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6/24. Sonographic evaluation of portal hypertension in children.

    Portal hypertension, an expected consequence of cirrhosis, often has an insidious course in children. A noninvasive technique using abdominal sonography has been previously employed by several investigators as a means of diagnosing this condition. Their technique involves sonographically measuring the diameter of the lesser omentum, which increases as a result of engorged collaterals. In this communication, the method is successfully employed in two children, an infant in whom cirrhosis developed who eventually died from acquired immunodeficiency syndrome, and one whose portal hypertension was relieved after orthotopic liver transplantation. Although successful in these two instances, the theoretical basis on which this technique is based is critically evaluated. Anatomical relationships are reviewed that would caution sonographers who attempt to duplicate these studies. Modifications of the technique that will minimize potential false positive results are also discussed.
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7/24. Clinical utility of pulsed Doppler flowmetry in patients with portal hypertension.

    The recently developed Doppler flowmetry system that consists of an electronic sector and a pulsed Doppler flowmeter, is capable of determining the direction of blood flow in large veins visible by ultrasonography and measuring blood flow. It is noninvasive and can be performed in patients on ambulatory basis at the time of routine ultrasound examination. In this communication, clinical utility of pulsed Doppler flowmetry was tested in 20 patients with portal hypertension. Doppler flowmetry proved useful in differential diagnosis of splenorenal shunt and cystic disease, diagnosis of arterioportal shunt, diagnosis of portal vein occlusion, demonstration of hepatofugal flow in the splenic vein, and prediction of esophageal varices by the demonstration of hepatofugal flow in an enlarged left gastric vein.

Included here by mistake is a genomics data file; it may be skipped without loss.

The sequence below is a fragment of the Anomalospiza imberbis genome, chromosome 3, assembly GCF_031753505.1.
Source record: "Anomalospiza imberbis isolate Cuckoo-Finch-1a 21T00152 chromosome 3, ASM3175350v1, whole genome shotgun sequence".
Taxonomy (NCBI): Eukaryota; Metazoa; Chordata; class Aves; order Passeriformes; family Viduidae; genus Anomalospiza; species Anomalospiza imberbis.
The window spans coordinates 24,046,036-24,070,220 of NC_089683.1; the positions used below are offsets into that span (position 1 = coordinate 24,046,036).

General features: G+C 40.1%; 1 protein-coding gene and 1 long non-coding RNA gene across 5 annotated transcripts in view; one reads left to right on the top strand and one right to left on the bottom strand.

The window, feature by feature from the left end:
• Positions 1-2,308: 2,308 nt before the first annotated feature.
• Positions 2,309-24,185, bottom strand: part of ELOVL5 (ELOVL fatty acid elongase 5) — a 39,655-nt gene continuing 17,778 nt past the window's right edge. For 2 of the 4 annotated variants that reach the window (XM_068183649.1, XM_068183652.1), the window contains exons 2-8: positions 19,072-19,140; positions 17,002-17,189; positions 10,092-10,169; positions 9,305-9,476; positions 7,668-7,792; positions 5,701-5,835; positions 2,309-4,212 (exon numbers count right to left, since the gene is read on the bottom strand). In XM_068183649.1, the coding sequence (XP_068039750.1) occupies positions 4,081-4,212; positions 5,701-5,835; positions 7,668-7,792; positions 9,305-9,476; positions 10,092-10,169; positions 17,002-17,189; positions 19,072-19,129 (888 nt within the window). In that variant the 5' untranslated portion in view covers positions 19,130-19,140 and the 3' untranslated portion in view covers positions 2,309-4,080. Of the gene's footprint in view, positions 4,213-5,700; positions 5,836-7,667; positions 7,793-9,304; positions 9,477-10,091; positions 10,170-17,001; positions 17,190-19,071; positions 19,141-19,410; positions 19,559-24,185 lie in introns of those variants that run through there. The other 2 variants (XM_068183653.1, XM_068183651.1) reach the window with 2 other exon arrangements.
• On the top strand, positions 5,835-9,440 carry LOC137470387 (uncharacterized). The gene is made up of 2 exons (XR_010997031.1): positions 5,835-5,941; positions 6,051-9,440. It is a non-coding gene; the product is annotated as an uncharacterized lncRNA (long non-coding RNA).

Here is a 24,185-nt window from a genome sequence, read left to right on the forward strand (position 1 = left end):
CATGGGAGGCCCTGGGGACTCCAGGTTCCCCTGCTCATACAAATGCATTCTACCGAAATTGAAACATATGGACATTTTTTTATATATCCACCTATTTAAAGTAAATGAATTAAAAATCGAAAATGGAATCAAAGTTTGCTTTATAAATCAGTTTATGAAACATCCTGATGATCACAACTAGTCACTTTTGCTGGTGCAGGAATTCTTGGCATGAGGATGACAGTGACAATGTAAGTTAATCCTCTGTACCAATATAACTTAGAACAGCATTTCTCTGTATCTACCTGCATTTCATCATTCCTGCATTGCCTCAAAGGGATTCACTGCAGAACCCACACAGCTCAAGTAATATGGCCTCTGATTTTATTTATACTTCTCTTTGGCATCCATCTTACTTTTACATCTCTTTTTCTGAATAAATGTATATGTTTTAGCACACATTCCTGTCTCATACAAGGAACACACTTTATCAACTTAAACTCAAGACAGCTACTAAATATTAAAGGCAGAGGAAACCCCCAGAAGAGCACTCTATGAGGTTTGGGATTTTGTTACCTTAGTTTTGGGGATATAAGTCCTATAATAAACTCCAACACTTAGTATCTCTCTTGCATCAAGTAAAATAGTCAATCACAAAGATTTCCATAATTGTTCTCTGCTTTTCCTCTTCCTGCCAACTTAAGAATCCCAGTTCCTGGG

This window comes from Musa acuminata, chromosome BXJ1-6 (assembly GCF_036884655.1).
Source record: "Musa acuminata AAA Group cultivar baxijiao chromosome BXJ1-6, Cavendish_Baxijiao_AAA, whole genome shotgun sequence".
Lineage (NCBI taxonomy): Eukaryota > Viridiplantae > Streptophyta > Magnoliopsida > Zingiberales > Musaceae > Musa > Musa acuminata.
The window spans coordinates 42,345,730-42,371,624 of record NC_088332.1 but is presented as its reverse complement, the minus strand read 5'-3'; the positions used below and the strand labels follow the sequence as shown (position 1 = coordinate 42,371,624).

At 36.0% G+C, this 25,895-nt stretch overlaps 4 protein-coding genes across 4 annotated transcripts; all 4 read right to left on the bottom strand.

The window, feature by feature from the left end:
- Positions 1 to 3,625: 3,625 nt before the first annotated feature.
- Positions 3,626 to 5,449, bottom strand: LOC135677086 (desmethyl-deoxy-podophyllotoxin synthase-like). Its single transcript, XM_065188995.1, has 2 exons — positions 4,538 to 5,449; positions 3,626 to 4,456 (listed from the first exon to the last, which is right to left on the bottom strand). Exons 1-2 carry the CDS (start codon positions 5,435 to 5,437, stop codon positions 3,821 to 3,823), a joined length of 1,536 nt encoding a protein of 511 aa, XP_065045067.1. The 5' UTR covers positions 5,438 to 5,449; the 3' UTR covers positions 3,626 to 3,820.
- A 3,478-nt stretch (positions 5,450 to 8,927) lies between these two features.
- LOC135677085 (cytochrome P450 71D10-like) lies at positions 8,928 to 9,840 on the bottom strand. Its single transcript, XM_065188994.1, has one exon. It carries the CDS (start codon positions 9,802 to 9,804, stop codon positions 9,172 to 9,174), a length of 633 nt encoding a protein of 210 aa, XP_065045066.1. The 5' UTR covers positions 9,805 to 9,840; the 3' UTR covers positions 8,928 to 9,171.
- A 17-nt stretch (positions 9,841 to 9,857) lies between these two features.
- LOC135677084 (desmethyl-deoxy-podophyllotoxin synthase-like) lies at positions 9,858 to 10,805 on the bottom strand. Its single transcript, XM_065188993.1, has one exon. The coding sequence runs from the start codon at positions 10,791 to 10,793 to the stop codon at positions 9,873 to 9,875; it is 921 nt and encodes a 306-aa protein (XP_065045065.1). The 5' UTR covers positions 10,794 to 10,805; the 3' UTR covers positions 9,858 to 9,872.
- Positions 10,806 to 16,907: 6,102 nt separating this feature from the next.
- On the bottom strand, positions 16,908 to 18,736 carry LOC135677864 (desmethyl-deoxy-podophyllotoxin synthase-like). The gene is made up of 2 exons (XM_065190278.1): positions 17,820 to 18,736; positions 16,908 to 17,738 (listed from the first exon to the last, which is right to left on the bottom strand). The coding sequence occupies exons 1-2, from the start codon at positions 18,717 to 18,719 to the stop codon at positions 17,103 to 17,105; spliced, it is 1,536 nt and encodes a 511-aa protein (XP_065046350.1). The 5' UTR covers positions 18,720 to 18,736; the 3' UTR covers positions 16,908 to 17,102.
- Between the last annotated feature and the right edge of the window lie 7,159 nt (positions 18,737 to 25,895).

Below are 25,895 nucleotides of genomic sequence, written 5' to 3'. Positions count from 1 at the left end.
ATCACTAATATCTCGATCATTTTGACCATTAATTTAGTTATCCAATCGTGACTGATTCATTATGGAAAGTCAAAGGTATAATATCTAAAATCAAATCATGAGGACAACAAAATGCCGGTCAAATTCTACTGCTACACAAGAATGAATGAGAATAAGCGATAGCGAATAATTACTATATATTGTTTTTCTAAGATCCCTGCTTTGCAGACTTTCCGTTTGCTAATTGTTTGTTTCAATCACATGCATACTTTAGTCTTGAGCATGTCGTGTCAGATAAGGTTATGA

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8/24. Congenital mesenteric arterio-portal fistula: report of a case.

    A male patient with an arterio-portal fistula resulting from a mesenteric arteriovenous malformation, who developed portal hypertension and liver cirrhosis, is presented herein. The malformation was considered to be congenital in origin and its location made any ablative surgical procedure impossible. Such alternative treatments as ligation of the afferent arteries, followed by transarterial embolization were therefore given, but both were unsuccessful. We also present a review of the literatures of mesenteric arteriovenous fistula. Radical surgical approach for this rare entity is proposed. The case reported here as related to mesenteric arteriovenous communications of congenital origin is the seventh such case published, and the first which was ever found to be located in the trunk of the superior mesenteric artery.
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9/24. Severe pulmonary hypertension and multiple left coronary arterial fistulas in association with congenital hepatic fibrosis.

    Multiple fistulous communications between the left anterior descending coronary artery and the left ventricle were found in a 55 year old woman with congenital hepatic fibrosis presenting with breathlessness. At cardiac catheterisation severe pulmonary hypertension was also found. In view of the persistent hypoprothrombinaemia, severe thrombocytopenia, and the multiple fistulas the risk of operation was thought to be unacceptable and she continues on medical treatment.
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10/24. Plain radiographic, nuclear medicine and angiographic observations of hepatogenic pulmonary angiodysplasia.

    Clinical and radiological findings of hepatogenic pulmonary angiodysplasia are reported in two cases. Myriad spidery pulmonary blood vessels are seen on plain radiographs and verified with right to left intrapulmonary shunting on pulmonary angiogram and pulmonary isotopic perfusion scan. Pathophysiology and differential diagnosis are discussed. We propose that the term "pulmonary angio-dysplasia" should include: 1) Pulmonary telangiectasia 2) Hereditary hemorrhagic telangiectasia (Osler-Rendu-Weber syndrome) 3) Classical discrete pulmonary arteriovenous fistula 4) Hepatogenic pulmonary angiodysplasia: pulmonary arteriovenous communications with right to left shunting secondary to hepatic cirrhosis.